Customize to conquer clutter
Designing a connected dashboard for cars is an art of balance. How can we let in the deluge of digital services without jeopardizing the simplicity (and thereby safety and usability) of the dashboard UX? There are many aspects to this problem: touch/voice integration, task vs. app usage model, unified login, consistent screen layout, etc. Today I want to focus on customization as a key weapon in your battle to conquer clutter on the touch screen.
Customization of the home screen is the tool that will allow your user to migrate from newbies to power user without getting frustrated with your head unit. When we have a new user, clearly they don't know where to start. They will need to be presented with a set of generic choices and guided through them to get to their final desired activity. However, after awhile, drivers will pretty much get into a groove and have a core set of 4-7 activities that they do the vast majority of the time.
A well designed UX will allow those core activities to be at the driver's finger tips with one touch, pushing the more generic activities down the to the list. It's important to note, though, that cars can have more than one driver, so those customizations really need to be set on a per driver basis. One person's ideally optimized home screen can be a confusing mess to another driver.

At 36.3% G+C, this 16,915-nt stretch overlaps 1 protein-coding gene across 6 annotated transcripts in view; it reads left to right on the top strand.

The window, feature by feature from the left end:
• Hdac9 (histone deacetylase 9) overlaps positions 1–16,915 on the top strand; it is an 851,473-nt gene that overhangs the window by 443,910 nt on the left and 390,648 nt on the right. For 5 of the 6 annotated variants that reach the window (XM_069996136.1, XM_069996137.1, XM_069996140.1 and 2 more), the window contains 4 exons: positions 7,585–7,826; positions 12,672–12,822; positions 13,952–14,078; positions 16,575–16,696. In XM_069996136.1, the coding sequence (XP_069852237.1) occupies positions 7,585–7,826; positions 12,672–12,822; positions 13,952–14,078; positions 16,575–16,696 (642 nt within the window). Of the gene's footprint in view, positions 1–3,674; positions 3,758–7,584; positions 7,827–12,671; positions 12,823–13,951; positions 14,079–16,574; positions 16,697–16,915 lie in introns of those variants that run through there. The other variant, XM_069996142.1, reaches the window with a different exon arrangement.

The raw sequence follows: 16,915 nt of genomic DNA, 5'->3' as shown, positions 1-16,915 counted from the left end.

Given the importance of per-user custom layouts, we designed into MT-One the ability to store custom layout information inside each driver's account on the cloud service. That way when the driver sits down, their home screen is right there waiting for them, enhancing functionality as well as safety. They have what they want, where they want it, at one touch.
Here is an automotive dashboard designed on top of MT-One. This first picture shows my default home screen. As you can see, the options are very generic, allowing the user to drill down through the various tasks to find what they want.
Since I drink inordinately large amounts of coffee, the first thing I end up doing is drilling down through the category menus in the business search to find coffee. Something that is OK to do the first time, but something of which I will quickly grow tired.
In this picture, the problem is solved. I have customized the home screen to have one touch access to search for coffee nearby using the Yelp service. Now as I am driving, instead of having to drill down through the menus to find a coffee shop, I just touch the one button and the search happens. Since the configuration is stored in the MT-One cloud, any car or device I log into will have this same starting layout.